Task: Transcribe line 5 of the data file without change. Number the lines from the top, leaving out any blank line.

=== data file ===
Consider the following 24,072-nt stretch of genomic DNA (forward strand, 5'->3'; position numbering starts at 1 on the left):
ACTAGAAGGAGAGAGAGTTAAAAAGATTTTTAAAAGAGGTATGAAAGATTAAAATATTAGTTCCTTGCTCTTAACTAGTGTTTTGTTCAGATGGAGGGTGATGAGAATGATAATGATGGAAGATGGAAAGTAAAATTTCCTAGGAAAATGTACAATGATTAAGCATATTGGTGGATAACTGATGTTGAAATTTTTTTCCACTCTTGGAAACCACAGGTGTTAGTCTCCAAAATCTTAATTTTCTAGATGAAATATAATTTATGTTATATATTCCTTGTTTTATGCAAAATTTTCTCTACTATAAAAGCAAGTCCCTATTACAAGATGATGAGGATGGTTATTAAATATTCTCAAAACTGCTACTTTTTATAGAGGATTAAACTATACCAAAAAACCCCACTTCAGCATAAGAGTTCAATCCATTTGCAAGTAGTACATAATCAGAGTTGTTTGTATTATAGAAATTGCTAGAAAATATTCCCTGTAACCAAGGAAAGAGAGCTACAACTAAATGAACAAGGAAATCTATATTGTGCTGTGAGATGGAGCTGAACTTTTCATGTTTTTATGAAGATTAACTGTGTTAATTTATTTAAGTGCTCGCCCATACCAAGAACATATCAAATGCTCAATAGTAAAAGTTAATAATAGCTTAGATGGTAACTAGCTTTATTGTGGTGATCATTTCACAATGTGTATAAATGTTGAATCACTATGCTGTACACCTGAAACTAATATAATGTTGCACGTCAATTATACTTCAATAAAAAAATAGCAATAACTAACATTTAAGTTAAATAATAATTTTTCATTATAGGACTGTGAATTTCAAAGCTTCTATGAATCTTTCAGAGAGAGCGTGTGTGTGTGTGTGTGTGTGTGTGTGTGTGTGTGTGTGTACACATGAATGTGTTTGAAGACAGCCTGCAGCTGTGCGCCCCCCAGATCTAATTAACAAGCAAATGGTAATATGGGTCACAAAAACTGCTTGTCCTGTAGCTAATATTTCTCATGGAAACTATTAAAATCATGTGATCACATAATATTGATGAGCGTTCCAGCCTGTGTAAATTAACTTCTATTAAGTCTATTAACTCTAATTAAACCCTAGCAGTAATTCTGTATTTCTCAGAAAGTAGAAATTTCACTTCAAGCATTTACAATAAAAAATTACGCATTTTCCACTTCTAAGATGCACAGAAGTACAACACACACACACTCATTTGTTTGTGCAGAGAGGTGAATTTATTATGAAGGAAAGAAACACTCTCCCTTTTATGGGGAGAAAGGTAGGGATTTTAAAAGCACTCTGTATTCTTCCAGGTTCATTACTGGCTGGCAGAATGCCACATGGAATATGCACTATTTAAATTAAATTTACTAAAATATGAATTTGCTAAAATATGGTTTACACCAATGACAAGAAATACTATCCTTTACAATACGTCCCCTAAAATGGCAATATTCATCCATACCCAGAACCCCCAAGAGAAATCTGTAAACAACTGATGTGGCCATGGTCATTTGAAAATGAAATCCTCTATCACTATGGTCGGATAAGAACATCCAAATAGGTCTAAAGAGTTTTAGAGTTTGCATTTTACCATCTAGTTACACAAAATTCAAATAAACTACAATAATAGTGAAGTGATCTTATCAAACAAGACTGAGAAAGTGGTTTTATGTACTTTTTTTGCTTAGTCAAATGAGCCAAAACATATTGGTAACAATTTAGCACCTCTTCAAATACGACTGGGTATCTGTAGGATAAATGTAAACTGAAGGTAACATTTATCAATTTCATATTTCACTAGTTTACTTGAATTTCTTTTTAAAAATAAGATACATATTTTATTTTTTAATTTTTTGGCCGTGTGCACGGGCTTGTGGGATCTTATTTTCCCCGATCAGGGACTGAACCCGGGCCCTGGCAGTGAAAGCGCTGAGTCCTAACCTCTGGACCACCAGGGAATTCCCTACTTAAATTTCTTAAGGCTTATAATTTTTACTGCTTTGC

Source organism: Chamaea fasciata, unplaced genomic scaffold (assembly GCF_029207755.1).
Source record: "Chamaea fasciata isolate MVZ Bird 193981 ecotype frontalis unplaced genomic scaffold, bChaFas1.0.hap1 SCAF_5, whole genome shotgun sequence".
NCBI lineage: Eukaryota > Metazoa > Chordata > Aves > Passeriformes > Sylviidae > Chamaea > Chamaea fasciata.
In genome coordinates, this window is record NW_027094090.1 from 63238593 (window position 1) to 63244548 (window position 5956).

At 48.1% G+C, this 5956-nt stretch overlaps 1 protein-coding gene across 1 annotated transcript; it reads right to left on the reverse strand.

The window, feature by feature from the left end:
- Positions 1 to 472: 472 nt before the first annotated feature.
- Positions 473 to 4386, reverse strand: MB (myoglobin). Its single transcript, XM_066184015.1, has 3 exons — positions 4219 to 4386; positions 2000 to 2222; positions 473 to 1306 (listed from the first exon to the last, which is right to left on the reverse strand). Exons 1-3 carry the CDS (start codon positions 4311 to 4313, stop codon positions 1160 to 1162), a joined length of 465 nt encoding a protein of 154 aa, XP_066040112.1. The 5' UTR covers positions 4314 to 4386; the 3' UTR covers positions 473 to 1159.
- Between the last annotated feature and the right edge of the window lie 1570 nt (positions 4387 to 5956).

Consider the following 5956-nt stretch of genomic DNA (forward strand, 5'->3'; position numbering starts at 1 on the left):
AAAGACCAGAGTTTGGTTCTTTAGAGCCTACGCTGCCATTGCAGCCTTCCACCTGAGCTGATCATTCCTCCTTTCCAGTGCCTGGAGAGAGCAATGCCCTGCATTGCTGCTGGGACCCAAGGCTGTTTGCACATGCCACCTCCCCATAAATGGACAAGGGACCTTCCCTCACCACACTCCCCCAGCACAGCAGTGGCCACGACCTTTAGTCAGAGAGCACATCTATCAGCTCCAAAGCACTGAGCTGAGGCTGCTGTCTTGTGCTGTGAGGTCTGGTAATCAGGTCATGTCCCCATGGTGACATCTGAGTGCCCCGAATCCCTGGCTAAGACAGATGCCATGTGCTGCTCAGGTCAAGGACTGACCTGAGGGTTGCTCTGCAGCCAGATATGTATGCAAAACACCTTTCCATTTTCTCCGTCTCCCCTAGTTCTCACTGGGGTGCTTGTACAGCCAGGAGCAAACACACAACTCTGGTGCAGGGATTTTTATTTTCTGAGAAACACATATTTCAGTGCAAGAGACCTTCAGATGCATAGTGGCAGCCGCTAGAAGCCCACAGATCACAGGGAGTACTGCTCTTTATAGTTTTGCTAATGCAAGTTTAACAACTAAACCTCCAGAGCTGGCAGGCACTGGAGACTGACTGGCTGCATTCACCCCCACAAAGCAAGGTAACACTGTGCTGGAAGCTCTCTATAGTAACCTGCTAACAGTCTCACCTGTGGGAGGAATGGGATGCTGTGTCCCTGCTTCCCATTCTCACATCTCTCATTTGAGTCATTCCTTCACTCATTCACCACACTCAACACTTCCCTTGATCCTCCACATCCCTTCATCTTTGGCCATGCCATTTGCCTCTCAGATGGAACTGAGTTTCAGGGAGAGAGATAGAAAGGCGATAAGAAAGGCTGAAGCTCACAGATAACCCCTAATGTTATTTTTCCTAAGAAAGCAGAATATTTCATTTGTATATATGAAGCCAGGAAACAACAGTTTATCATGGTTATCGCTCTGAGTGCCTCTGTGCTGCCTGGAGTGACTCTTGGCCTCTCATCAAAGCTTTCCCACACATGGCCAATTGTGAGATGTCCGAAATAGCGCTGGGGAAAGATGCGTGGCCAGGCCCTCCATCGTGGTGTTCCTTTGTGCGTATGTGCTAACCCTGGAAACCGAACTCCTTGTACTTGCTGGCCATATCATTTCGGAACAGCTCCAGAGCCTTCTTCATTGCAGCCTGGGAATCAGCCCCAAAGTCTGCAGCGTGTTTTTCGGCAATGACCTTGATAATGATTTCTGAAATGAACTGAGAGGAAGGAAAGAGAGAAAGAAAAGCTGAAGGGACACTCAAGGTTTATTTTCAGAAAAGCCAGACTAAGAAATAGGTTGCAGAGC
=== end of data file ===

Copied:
NCBI lineage: Eukaryota > Metazoa > Chordata > Aves > Passeriformes > Sylviidae > Chamaea > Chamaea fasciata.